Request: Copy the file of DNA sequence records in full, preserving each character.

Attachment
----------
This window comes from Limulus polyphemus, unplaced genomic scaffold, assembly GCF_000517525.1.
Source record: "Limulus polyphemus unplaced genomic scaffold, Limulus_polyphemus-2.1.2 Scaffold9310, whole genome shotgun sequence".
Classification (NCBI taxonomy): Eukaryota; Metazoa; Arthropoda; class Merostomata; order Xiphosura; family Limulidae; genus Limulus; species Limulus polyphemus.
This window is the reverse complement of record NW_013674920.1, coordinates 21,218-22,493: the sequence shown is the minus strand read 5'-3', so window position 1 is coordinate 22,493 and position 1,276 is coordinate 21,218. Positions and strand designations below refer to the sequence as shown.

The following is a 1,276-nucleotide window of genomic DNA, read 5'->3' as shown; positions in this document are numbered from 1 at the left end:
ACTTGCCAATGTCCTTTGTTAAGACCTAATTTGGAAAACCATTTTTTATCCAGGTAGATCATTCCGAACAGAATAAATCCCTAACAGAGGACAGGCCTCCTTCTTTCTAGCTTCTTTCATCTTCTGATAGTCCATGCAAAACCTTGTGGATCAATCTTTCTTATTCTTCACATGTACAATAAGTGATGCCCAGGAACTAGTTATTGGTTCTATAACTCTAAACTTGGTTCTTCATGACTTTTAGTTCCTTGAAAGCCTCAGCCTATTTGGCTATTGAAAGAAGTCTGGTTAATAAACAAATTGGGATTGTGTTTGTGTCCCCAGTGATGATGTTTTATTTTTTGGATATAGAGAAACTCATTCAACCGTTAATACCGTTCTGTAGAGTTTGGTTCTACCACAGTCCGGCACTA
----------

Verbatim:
This window comes from Limulus polyphemus, unplaced genomic scaffold, assembly GCF_000517525.1.
Source record: "Limulus polyphemus unplaced genomic scaffold, Limulus_polyphemus-2.1.2 Scaffold9310, whole genome shotgun sequence".
Classification (NCBI taxonomy): Eukaryota; Metazoa; Arthropoda; class Merostomata; order Xiphosura; family Limulidae; genus Limulus; species Limulus polyphemus.
This window is the reverse complement of record NW_013674920.1, coordinates 21,218-22,493: the sequence shown is the minus strand read 5'-3', so window position 1 is coordinate 22,493 and position 1,276 is coordinate 21,218. Positions and strand designations below refer to the sequence as shown.

The following is a 1,276-nucleotide window of genomic DNA, read 5'->3' as shown; positions in this document are numbered from 1 at the left end:
ACTTGCCAATGTCCTTTGTTAAGACCTAATTTGGAAAACCATTTTTTATCCAGGTAGATCATTCCGAACAGAATAAATCCCTAACAGAGGACAGGCCTCCTTCTTTCTAGCTTCTTTCATCTTCTGATAGTCCATGCAAAACCTTGTGGATCAATCTTTCTTATTCTTCACATGTACAATAAGTGATGCCCAGGAACTAGTTATTGGTTCTATAACTCTAAACTTGGTTCTTCATGACTTTTAGTTCCTTGAAAGCCTCAGCCTATTTGGCTATTGAAAGAAGTCTGGTTAATAAACAAATTGGGATTGTGTTTGTGTCCCCAGTGATGATGTTTTATTTTTTGGATATAGAGAAACTCATTCAACCGTTAATACCGTTCTGTAGAGTTTGGTTCTACCACAGTCCGGCACTA